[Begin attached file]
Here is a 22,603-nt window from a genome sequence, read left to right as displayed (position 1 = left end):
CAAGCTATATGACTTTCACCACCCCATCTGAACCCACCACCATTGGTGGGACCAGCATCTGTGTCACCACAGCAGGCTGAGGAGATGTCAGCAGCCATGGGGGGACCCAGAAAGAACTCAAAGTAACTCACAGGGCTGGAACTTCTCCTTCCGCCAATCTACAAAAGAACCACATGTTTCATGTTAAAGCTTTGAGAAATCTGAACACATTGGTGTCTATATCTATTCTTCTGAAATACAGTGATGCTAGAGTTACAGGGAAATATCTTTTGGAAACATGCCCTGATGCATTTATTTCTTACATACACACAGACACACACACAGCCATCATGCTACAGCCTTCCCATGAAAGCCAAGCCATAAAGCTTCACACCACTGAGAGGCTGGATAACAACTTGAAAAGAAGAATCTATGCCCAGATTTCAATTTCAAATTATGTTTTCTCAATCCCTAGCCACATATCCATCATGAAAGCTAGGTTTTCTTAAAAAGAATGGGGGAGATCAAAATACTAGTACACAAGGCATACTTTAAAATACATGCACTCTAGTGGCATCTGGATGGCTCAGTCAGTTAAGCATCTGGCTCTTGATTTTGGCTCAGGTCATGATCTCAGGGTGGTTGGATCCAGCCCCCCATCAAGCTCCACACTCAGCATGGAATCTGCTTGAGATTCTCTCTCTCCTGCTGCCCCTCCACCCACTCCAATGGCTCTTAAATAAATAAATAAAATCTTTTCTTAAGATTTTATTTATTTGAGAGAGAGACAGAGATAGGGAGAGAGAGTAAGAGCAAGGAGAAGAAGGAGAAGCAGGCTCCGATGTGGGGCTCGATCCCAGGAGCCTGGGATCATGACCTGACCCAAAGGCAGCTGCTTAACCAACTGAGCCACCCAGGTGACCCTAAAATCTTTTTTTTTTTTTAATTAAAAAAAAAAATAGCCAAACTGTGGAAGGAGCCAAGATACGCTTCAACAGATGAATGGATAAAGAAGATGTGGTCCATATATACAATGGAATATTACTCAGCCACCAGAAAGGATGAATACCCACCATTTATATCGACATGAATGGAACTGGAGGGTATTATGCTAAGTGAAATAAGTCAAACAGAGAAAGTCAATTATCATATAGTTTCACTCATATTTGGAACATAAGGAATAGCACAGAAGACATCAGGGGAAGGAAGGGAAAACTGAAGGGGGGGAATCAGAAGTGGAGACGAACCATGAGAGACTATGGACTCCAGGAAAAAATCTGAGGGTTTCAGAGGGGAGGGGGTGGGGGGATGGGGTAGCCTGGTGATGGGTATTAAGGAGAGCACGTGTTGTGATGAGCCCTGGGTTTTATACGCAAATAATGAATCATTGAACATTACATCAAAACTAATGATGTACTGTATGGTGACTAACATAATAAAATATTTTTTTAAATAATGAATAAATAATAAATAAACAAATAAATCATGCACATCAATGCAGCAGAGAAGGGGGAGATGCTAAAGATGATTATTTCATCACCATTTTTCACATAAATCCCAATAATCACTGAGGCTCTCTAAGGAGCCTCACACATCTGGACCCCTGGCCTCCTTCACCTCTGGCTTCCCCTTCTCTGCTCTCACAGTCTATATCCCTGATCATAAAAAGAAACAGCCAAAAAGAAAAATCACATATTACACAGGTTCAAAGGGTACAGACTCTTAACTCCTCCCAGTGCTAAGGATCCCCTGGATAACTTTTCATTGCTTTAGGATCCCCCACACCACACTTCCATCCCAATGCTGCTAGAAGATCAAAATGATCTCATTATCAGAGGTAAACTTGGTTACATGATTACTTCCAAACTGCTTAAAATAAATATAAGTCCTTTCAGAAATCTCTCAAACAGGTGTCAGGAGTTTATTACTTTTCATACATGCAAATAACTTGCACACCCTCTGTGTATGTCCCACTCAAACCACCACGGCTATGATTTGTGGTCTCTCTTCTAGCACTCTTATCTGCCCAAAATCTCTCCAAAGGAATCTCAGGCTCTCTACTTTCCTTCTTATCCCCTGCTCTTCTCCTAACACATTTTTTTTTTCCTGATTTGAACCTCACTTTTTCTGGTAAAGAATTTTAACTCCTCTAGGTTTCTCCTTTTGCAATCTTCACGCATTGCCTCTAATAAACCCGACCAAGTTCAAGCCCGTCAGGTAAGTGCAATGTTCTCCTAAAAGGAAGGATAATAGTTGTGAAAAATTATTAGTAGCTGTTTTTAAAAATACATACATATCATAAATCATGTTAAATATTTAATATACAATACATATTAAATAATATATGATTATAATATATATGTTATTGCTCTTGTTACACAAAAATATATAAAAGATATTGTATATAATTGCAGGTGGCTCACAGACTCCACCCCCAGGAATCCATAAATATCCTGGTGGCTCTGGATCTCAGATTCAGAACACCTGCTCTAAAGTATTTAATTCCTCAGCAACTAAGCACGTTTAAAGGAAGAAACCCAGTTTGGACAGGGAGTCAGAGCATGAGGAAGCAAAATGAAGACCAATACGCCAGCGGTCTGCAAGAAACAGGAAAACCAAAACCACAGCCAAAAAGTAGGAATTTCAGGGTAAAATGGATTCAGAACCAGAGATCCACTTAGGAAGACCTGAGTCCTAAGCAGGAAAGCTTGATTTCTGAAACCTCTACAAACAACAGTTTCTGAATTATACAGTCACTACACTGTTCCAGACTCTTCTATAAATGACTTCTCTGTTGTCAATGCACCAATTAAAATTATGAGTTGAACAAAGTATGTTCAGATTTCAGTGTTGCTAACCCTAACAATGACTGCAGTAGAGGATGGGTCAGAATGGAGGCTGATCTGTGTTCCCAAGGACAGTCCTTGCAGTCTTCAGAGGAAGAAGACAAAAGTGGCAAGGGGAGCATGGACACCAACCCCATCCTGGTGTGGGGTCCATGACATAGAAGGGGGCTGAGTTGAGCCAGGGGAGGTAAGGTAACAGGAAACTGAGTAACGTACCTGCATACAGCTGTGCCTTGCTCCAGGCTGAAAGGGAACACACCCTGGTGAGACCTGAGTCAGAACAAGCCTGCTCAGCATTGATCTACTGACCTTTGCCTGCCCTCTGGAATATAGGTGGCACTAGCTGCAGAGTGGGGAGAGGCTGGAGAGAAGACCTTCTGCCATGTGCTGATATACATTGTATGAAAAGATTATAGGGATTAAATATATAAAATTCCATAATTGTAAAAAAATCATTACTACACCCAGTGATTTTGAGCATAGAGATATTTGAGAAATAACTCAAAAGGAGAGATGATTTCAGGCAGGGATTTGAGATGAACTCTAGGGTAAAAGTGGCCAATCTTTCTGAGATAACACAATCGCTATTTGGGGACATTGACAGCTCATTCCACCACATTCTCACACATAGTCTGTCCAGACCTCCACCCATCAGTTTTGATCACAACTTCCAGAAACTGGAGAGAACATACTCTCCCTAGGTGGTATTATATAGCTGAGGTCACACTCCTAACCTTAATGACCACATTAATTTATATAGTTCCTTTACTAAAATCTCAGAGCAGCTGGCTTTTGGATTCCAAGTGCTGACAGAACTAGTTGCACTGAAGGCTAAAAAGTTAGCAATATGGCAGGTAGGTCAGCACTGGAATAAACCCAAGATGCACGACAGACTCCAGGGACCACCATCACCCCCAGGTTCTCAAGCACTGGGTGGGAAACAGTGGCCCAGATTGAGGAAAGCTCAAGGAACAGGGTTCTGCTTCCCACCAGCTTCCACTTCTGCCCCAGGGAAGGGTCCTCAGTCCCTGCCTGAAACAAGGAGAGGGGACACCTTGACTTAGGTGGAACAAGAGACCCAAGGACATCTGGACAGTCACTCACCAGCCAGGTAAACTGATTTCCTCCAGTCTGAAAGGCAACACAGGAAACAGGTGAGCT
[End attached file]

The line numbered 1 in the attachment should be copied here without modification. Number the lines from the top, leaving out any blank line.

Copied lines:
Here is a 22,603-nt window from a genome sequence, read left to right as displayed (position 1 = left end):